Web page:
Rangers recommend seeing Glacier National Park in Montana and Badlands National Park in South Dakota in the summer months, both for the abundance of natural beauty and wildlife during this time, but also because it means the roads will be more reliably free of snow and mud.
Best national parks to visit in spring or fall
Shoulder season is ideal for national park tourism because the crowds are much smaller than in the summer months. In addition, in heat-intensive parts of the country, the experience can be more pleasant and temperate. For instance, check out the Great Sand Dunes National Park in Colorado (visitors love sledding down the sand hills as if it is snow) during cool fall days. Love waterfalls? Mount Rainier National Park and other waterfall-rich parks are best visited in the spring when snowmelt adds extra waterpower to your view.
Best national parks to visit in winter
Visiting national parks in the winter is a seasoned traveler's secret, as there are specific destinations that are at their best from November through February. For instance, check out Carlsbad Caverns National Park in New Mexico, and you’ll enjoy 56°F temperatures in the caves. Another great option: Joshua Tree National Park in California loses its desert-level heat in the winter, and offers scenic drives as well as great rock climbing for all skill levels — including first-timers.
The best things to do in the National Parks in the U.S.
There are hiking trails for all levels of experience and fitness in every national park. Some of the most popular hikes include the Half Dome Trail in Yosemite National Park, the Canyon Overlook Trail in Grand Canyon National Park, and the John Muir Trail in Sequoia National Park.
Camping is a great way to immerse in nature, plus unplug completely from your everyday life and distractions. There are campgrounds in every national park, with a variety of amenities to choose from including camper cabins, drive-in sites for car camping, and hike-in campsites for backpackers. Be warned: these sites are often reserved far in advance, so start planning as early as possible.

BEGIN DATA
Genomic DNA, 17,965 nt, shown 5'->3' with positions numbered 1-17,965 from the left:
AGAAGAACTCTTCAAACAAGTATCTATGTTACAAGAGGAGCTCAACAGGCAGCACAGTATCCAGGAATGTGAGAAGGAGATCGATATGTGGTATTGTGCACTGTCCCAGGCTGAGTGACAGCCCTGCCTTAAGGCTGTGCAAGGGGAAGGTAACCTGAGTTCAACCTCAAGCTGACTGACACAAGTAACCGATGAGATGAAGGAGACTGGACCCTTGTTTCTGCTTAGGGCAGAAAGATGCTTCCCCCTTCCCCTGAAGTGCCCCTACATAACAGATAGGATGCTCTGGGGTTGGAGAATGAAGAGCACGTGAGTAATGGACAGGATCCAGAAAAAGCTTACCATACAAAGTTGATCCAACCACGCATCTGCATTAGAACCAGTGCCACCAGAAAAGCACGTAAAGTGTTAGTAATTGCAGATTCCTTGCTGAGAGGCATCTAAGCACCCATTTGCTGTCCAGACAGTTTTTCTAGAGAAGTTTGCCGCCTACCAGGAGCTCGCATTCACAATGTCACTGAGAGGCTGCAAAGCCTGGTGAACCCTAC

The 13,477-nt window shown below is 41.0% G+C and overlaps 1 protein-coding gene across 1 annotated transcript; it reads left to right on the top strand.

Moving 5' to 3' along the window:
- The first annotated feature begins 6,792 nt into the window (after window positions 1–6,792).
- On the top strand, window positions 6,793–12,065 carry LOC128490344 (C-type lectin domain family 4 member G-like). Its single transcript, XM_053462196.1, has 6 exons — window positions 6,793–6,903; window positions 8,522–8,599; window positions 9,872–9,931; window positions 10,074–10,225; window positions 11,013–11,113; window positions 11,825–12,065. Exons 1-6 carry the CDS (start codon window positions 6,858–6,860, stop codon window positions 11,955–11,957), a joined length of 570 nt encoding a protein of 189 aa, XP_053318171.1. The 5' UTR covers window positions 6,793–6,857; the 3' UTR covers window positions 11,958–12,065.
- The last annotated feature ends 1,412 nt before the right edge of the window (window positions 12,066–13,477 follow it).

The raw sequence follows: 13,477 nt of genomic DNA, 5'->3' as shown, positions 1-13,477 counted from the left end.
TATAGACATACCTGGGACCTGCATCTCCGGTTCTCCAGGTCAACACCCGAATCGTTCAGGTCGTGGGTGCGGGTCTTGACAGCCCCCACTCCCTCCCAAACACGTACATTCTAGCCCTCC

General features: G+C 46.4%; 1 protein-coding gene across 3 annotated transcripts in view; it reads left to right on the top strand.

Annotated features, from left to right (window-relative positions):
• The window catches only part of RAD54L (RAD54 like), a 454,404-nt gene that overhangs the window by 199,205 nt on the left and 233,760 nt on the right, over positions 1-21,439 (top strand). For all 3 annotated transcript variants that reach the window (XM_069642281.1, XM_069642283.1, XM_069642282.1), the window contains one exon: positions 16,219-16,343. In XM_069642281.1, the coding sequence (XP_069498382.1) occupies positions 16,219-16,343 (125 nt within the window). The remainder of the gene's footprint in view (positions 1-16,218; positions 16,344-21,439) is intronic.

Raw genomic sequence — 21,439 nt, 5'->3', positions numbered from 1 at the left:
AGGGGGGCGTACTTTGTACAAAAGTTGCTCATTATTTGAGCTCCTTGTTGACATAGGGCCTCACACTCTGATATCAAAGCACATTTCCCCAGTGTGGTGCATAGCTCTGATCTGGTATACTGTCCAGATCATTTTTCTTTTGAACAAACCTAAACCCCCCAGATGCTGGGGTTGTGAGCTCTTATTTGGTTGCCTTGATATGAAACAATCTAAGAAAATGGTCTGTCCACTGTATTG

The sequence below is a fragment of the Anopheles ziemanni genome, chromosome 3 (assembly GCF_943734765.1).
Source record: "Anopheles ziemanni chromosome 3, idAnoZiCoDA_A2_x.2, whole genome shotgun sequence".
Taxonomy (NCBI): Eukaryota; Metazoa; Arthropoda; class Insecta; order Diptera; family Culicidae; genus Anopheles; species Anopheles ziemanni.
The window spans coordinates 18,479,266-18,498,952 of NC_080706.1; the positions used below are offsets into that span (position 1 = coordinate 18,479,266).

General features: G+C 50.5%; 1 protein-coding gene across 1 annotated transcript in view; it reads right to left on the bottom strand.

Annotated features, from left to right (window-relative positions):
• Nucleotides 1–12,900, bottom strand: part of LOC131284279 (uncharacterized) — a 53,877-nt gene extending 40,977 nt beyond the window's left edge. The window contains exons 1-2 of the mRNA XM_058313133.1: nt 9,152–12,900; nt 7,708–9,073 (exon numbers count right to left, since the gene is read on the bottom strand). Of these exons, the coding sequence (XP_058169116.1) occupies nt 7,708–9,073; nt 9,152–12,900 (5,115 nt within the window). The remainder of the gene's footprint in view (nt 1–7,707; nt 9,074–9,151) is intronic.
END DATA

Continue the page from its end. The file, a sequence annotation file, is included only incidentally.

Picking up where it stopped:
Many national parks have lakes, rivers, and beaches where you can swim. Some of the most popular swimming spots include Glacier National Park’s Lake McDonald, Yellowstone National Park’s Grand Prismatic Spring, and Great Smoky Mountains National Park’s Clingmans Dome.
Fishing is a popular activity in many national parks, from fly fishing to crabbing and more. Please note that, since the sport has the potential to affect fish populations, the National Park Service does regulate fishing on park lands.
There’s nothing like seeing animals in their natural habitat, especially the magnificent species that populate the national parks. However, wild bears, wolves, bison, elk and deer can be dangerous, and visitors should be aware and wary of getting too close — no touching, no feeding, no harassing. You can often see these animals from the comfort of your car or on a guided wildlife viewing tour, as parks have roads strategically routed to maximize viewing potential.
Many national parks are dark sky parks, which means they have very little light pollution. This makes them perfect for stargazing after sunset, whether from a campsite or at a drive-up or hike-in outlook.
Protect your National Park trip
With all the advance planning and gear needed for a national park trip, travelers end up investing quite a bit into the experience. Consider purchasing travel protection for extra coverage and perfect for a trip to explore the wilderness:
- SafeTrip Travel Protection covers the unforeseen costs of delays, cancellations and lost baggage, plus you can choose from optional add-ons to protect your gear in case it is lost in transit, to cover a rental car in case it is damaged or stolen, or even other benefits like an extreme sports add-on for bungee jumping in Zion National Park, white water rafting in Glacier National Park, rock climbing through the Rocky Mountains, or other once-in-a-lifetime adventures.
Planning a trip to one or mulitple of the famous U.S. National Parks? Make sure to have a back-up plan for when things go awry.